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Body of Lies (2008)
Warner Home Video
DVD Released: 2/17/2009
All Ratings out of
Extras: No Extras on DVD ( for Blu-ray Disc)
Review by Mike Long, Posted on 2/17/2009
There is nothing wrong with a movie being topical. A movie which features current events can hold a mirror up to society and help us to gain a better understanding of what is happening. But, these films can have issues as well. If the story true feels "ripped from today's headlines", it may not come across as very original or fresh. Or, if the topic is too raw and unnerving, but the movie may be depressing. Body of Lies tackles the idea of CIA agents in the Middle East and it runs the risk of hitting any of these pitfalls.
Body of Lies follows the progress of CIA Agent Roger Ferris (Leonardo DiCaprio), who works in the Middle East attempting to stop terrorist networks. He works under Ed Hoffman (Russell Crowe), who is in Langley, Maryland at CIA Headquarters. Using sophisticated spy-planes and satellite imagery, Hoffman can track Ferris' every move. The pair are tracking Al-Saleem (Alon Aboutboul), a terrorist leader who is thought to be responsible for several bombings in Europe. Ferris finds a lead in Iraq, but he loses the informant before he can be questioned. He then moves on to Jordan, where he works with Hani (Mark Strong), an official with Jordanian security. Together, they initiate a plan to infiltrate one of Al-Saleem's safe-houses. However, Hoffman interferes. Ferris begins to grow weary of Hoffman's constant interference and feels that despite the fact that he is essentially alone in his mission, he has no autonomy. Ferris also isn't sure how much he can trust Hani. With this in mind, he constructs a plan to bring Al-Saleem out into the open. The plan is so ingenious that it will either succeed, or get them all killed.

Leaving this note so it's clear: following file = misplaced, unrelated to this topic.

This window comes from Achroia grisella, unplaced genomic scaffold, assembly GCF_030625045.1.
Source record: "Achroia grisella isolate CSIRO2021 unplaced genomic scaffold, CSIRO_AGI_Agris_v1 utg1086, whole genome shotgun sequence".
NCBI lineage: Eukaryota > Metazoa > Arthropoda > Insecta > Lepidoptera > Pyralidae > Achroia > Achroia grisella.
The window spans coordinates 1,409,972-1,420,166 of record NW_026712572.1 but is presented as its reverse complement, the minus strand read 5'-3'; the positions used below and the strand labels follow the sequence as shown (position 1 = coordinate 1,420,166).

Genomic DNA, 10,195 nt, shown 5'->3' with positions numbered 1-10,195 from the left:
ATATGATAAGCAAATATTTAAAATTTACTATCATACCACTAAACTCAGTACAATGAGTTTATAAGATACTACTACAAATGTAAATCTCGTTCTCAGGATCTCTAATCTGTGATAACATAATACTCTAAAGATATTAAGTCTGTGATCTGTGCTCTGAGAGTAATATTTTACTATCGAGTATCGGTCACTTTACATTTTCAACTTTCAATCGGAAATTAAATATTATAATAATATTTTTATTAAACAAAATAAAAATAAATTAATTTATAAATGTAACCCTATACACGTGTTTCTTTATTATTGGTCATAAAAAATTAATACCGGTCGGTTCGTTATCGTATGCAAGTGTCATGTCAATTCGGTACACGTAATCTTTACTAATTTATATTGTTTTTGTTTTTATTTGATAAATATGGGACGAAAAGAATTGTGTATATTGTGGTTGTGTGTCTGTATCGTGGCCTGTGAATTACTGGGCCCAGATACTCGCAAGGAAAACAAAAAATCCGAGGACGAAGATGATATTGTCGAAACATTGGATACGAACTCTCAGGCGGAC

The tagline on the DVD box of Body of Lies reads "Trust No One. Deceive Everyone". This makes the movie sound like a complex spy thriller. And it is, simply not in that way. This movie is not about spies who double-cross one another and lead double-lives. Instead, it focuses on the bureaucracy within the spy game, and how agents like Ferris canít even trust their own government.